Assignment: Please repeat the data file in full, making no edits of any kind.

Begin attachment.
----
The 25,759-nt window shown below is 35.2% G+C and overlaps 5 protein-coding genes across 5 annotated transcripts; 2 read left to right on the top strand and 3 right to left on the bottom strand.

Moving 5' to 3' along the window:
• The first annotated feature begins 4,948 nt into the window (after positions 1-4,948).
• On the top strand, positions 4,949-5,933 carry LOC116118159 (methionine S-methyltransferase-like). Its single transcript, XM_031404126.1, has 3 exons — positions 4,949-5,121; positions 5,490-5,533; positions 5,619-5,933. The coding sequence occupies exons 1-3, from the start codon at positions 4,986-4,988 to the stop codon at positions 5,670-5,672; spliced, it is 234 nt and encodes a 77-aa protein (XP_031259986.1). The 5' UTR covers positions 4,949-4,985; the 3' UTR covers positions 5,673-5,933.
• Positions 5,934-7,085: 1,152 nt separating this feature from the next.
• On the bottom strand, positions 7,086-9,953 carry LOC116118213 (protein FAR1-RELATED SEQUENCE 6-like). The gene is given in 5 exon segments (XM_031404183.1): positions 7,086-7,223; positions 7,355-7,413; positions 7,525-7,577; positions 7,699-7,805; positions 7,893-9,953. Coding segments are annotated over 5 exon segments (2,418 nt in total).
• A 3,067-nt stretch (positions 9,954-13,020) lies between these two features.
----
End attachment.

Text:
The 25,759-nt window shown below is 35.2% G+C and overlaps 5 protein-coding genes across 5 annotated transcripts; 2 read left to right on the top strand and 3 right to left on the bottom strand.

Moving 5' to 3' along the window:
• The first annotated feature begins 4,948 nt into the window (after positions 1-4,948).
• On the top strand, positions 4,949-5,933 carry LOC116118159 (methionine S-methyltransferase-like). Its single transcript, XM_031404126.1, has 3 exons — positions 4,949-5,121; positions 5,490-5,533; positions 5,619-5,933. The coding sequence occupies exons 1-3, from the start codon at positions 4,986-4,988 to the stop codon at positions 5,670-5,672; spliced, it is 234 nt and encodes a 77-aa protein (XP_031259986.1). The 5' UTR covers positions 4,949-4,985; the 3' UTR covers positions 5,673-5,933.
• Positions 5,934-7,085: 1,152 nt separating this feature from the next.
• On the bottom strand, positions 7,086-9,953 carry LOC116118213 (protein FAR1-RELATED SEQUENCE 6-like). The gene is given in 5 exon segments (XM_031404183.1): positions 7,086-7,223; positions 7,355-7,413; positions 7,525-7,577; positions 7,699-7,805; positions 7,893-9,953. Coding segments are annotated over 5 exon segments (2,418 nt in total).
• A 3,067-nt stretch (positions 9,954-13,020) lies between these two features.